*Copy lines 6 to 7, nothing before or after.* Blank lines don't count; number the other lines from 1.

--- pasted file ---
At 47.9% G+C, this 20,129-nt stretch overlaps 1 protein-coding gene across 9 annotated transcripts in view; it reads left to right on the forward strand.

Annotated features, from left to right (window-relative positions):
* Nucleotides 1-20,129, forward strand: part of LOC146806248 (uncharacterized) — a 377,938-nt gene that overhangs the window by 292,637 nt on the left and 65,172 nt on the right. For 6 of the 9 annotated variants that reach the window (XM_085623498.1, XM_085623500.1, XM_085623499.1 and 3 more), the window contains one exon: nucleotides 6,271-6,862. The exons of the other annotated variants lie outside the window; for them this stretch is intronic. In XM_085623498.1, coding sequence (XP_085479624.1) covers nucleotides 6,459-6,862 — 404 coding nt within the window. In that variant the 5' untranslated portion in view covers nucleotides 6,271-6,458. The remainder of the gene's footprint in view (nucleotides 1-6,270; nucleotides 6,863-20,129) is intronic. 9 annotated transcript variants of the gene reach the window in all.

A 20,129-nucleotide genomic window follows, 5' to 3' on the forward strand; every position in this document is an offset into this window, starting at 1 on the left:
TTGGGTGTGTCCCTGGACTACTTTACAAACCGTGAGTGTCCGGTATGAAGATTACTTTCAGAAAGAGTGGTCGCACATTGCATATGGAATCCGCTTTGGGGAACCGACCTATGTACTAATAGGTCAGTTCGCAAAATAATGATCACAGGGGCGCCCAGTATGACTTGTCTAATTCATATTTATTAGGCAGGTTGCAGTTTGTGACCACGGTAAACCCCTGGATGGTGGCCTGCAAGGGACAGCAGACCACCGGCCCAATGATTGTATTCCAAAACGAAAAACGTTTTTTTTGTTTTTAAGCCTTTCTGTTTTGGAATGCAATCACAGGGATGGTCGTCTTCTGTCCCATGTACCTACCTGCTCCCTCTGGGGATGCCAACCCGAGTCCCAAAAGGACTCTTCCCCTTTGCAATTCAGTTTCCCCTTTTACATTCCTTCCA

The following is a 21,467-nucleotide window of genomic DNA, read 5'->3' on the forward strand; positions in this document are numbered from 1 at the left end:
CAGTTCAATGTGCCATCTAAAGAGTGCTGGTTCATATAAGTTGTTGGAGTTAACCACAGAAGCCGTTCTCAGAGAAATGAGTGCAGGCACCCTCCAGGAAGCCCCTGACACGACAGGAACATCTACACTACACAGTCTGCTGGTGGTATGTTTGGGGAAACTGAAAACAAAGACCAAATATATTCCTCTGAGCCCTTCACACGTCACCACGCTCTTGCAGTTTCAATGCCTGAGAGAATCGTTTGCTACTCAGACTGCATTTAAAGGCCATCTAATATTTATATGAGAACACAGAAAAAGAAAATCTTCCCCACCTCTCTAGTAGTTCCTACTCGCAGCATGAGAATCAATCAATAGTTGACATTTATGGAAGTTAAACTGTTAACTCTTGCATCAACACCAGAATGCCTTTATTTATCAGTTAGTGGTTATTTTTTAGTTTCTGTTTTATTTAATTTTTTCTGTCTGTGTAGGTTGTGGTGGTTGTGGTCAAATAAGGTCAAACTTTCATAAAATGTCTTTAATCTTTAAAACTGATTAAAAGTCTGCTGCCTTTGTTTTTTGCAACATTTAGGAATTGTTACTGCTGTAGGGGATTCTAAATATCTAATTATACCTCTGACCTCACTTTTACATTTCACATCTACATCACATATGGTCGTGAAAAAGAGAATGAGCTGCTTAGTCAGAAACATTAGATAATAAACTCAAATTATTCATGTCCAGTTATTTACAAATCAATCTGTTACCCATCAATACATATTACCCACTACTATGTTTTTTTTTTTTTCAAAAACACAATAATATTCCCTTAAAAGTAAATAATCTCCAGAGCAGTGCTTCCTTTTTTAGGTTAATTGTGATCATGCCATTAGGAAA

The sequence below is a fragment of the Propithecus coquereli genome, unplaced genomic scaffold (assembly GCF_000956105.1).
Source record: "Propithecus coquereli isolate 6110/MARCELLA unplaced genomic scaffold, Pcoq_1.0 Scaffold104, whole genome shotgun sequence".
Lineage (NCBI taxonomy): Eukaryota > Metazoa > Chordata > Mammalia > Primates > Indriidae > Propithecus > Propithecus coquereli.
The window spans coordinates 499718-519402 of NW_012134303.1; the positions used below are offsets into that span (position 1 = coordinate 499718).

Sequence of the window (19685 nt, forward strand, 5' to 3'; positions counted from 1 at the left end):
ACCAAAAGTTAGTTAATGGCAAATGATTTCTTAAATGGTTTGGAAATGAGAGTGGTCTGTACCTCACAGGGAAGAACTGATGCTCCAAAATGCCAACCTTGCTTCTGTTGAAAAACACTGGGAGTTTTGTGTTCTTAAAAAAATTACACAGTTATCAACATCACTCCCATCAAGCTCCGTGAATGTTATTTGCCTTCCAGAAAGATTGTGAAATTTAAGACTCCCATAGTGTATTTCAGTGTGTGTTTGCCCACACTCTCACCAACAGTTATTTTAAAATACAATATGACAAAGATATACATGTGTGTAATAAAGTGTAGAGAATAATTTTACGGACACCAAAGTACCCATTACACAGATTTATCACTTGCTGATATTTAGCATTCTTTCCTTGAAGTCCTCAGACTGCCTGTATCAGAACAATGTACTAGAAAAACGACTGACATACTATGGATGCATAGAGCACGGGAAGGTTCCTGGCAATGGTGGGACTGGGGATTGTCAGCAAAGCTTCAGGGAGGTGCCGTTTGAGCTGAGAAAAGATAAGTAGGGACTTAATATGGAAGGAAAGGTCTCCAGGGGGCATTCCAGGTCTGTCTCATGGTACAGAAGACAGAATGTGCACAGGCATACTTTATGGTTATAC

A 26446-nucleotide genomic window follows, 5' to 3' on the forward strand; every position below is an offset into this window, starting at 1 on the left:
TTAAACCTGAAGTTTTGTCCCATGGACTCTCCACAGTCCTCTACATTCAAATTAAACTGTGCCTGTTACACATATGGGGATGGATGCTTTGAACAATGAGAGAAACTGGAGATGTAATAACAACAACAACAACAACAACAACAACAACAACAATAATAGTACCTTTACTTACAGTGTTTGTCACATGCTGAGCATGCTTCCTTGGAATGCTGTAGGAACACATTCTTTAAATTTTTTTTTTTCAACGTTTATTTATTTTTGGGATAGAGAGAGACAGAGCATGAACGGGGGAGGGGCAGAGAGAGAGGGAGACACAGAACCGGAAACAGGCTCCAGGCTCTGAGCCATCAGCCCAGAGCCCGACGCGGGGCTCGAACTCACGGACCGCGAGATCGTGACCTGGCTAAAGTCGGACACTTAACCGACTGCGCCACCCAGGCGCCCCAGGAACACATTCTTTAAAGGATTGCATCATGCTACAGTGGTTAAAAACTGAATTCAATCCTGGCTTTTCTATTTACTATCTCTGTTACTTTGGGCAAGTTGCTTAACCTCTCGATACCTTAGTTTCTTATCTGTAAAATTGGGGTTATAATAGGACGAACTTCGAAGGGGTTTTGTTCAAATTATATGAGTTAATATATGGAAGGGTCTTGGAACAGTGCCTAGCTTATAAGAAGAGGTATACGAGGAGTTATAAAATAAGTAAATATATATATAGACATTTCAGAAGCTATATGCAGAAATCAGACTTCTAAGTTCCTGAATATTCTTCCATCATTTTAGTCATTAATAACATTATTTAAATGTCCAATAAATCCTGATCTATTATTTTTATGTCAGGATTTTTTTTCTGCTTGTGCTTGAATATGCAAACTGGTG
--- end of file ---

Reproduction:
The following is a 21,467-nucleotide window of genomic DNA, read 5'->3' on the forward strand; positions in this document are numbered from 1 at the left end:
CAGTTCAATGTGCCATCTAAAGAGTGCTGGTTCATATAAGTTGTTGGAGTTAACCACAGAAGCCGTTCTCAGAGAAATGAGTGCAGGCACCCTCCAGGAAGCCCCTGACACGACAGGAACATCTACACTACACAGTCTGCTGGTGGTATGTTTGGGGAAACTGAAAACAAAGACCAAATATATTCCTCTGAGCCCTTCACACGTCACCACGCTCTTGCAGTTTCAATGCCTGAGAGAATCGTTTGCTACTCAGACTGCATTTAAAGGCCATCTAATATTTATATGAGAACACAGAAAAAGAAAATCTTCCCCACCTCTCTAGTAGTTCCTACTCGCAGCATGAGAATCAATCAATAGTTGACATTTATGGAAGTTAAACTGTTAACTCTTGCATCAACACCAGAATGCCTTTATTTATCAGTTAGTGGTTATTTTTTAGTTTCTGTTTTATTTAATTTTTTCTGTCTGTGTAGGTTGTGGTGGTTGTGGTCAAATAAGGTCAAACTTTCATAAAATGTCTTTAATCTTTAAAACTGATTAAAAGTCTGCTGCCTTTGTTTTTTGCAACATTTAGGAATTGTTACTGCTGTAGGGGATTCTAAATATCTAATTATACCTCTGACCTCACTTTTACATTTCACATCTACATCACATATGGTCGTGAAAAAGAGAATGAGCTGCTTAGTCAGAAACATTAGATAATAAACTCAAATTATTCATGTCCAGTTATTTACAAATCAATCTGTTACCCATCAATACATATTACCCACTACTATGTTTTTTTTTTTTTCAAAAACACAATAATATTCCCTTAAAAGTAAATAATCTCCAGAGCAGTGCTTCCTTTTTTAGGTTAATTGTGATCATGCCATTAGGAAA